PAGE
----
Shouldn't any gain from repealing the Republican tax cuts on the wealthiest go toward fixing the debt and deficit problems these tax cuts have contributed to?


Democratic presidential candidates Joe Biden and Pete Buttigieg both rely on repealing some of the Trump tax cuts––particularly those for the "rich"––to pay for their very similar and incremental health care plans that rely upon making a government-run public option available to consumers.

On one level that notion can be attractive to Democratic voters turned off by the 2017 Republican tax cuts.

But when those tax cuts were passed, the Congressional Budget Office (CBO) estimated those cuts would add $1.6 trillion over ten years to the deficit. The Democrats were apoplectic over the Republican irresponsibility of it all.

Wednesday, December 11, 2019

Greed Outranks Compromise in Congressional Attempts to Fix Surprise Medical Bills

There are few things in our health care system that are more unfair than surprise medical bills. Consumers think they have good coverage and are getting treatment in their health plan network only to get a huge unexpected bill in the mail because it turned out that something like the anesthesiologist at their recent surgery wasn't covered.

How were they to know that? As you're sitting on the gurney about to be rolled into surgery do you need to do a provider roll call asking each to confirm their network status?

The worst of these examples often has to be with air ambulances sending patients bills for tens of thousands of dollars they had no reason to expect. As the patient lays there with burns over 60% of their body and they need to be transferred to the regional burn center, are they supposed to say, "Before you put me on the helicopter, what is this going to cost?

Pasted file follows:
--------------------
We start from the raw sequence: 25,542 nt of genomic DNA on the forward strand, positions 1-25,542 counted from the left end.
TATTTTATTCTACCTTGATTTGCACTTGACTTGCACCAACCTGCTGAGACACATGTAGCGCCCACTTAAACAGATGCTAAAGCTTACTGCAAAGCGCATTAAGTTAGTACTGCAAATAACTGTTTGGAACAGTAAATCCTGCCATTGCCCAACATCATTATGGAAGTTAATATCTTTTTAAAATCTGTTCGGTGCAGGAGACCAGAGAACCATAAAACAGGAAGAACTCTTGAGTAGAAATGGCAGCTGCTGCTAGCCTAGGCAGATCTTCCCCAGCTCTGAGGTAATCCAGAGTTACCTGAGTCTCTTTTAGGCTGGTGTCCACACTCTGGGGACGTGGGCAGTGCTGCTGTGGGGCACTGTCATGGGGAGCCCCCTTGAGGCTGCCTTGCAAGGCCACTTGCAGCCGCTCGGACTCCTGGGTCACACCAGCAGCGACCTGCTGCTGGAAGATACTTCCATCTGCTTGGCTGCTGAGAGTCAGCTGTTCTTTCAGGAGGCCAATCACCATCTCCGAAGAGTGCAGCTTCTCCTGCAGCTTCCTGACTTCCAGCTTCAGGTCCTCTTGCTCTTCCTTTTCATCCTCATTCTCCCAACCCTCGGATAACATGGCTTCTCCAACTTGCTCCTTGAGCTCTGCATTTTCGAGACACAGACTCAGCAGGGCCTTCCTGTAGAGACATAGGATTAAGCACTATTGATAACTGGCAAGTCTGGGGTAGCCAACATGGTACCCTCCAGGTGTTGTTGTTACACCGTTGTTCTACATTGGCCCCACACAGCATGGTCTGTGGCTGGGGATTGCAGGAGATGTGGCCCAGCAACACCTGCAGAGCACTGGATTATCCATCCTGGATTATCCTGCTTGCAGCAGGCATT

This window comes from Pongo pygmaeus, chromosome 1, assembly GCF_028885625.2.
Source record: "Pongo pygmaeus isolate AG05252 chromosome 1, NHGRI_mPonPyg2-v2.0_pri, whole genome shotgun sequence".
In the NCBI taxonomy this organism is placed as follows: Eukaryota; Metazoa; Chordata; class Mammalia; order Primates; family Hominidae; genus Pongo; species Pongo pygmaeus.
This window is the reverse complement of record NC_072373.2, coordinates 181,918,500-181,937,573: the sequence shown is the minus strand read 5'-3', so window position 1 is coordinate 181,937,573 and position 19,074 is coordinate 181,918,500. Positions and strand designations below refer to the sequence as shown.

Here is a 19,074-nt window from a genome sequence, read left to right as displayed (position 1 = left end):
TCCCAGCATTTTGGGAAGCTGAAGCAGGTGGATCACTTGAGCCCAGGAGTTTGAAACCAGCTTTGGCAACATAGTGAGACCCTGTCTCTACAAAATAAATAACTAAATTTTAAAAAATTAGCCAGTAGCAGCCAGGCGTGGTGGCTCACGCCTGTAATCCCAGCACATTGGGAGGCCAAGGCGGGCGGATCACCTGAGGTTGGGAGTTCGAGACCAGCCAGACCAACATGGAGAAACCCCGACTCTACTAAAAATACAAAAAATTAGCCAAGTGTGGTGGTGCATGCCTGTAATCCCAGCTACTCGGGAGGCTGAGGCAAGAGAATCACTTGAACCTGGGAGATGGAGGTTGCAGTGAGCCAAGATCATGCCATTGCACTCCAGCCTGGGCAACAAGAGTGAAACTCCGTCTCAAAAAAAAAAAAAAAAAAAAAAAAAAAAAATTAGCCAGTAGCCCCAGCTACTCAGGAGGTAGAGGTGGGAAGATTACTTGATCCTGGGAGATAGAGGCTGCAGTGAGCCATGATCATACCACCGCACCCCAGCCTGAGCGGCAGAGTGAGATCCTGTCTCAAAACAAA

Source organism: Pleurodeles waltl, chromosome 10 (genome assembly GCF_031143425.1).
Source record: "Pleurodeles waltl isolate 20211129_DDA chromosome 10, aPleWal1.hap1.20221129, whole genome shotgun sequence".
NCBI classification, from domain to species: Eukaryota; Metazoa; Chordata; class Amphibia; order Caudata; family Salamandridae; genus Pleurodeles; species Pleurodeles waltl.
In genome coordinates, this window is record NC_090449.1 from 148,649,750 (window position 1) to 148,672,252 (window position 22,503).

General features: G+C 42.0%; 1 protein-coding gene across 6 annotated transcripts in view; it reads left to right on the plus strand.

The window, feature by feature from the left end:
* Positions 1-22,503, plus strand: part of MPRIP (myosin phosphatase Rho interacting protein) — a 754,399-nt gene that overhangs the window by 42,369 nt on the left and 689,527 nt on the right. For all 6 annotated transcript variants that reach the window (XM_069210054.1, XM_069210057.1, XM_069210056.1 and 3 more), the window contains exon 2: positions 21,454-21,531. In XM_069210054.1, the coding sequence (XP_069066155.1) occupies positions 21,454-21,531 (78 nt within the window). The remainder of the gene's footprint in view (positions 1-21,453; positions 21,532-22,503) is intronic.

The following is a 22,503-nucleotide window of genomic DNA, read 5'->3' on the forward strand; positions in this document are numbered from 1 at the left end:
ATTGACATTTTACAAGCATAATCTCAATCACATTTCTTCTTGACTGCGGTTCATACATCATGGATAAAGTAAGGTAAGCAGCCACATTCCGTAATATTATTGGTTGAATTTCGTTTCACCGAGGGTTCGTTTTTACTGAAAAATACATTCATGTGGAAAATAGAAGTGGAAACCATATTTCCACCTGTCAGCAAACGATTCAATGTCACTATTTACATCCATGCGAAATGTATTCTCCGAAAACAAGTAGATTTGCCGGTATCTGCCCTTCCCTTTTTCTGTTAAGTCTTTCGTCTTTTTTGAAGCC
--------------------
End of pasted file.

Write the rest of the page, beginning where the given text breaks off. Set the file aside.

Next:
Now, every politician I know of says that all of this needs to end.

But, they are yet to end it.

Monday, December 9, 2019

The Trump/Republican 2020 Health Care Plan

The Republicans don't yet have a health care plan less than a year before the 2020 elections.

But based upon their 2017 Obamacare repeal and replace efforts, as well as a major document recently issued by the House Republican Study Committee, what might a Republican plan look like?

Monday, December 2, 2019

Elizabeth Warren Backs Into the Public Option and Effectively Takes Medicare for All Off the Table for Democrats in 2021

Medicare for all is dead because Democratic voters aren't buying it.


Fixing Obamacare and adding a public option is the health care policy territory first staked out by Democratic Presidential candidate Joe Biden.

Writing about Biden's plan recently on this blog, I said:
IF the Democrats capture the White House, keep the House, and take over the Senate, no matter who they elect as President, this Biden health care outline, not Medicare for all, will likely be the plan Democrats embrace in 2021.
Not even I thought Elizabeth Warren would act so quickly to move off her only days-old detailed Medicare for all plan and onto about the same place all of the leading Democratic candidates, save Bernie Sanders, sit on health care––just fixing Obamacare and adding a public option.

Tuesday, October 29, 2019

Medicare for All––the Bernie Sanders and Elizabeth Warren Health Care Plans

The Question That Single-Payer Medicare for All Advocates Need to Answer


You are probably thinking that question is, How are you going to pay for it?

Ultimately, yes.

But, I will suggest there is another critically important issue that is part of the overall question about how it will be paid for––What will your plan do to our existing health care system?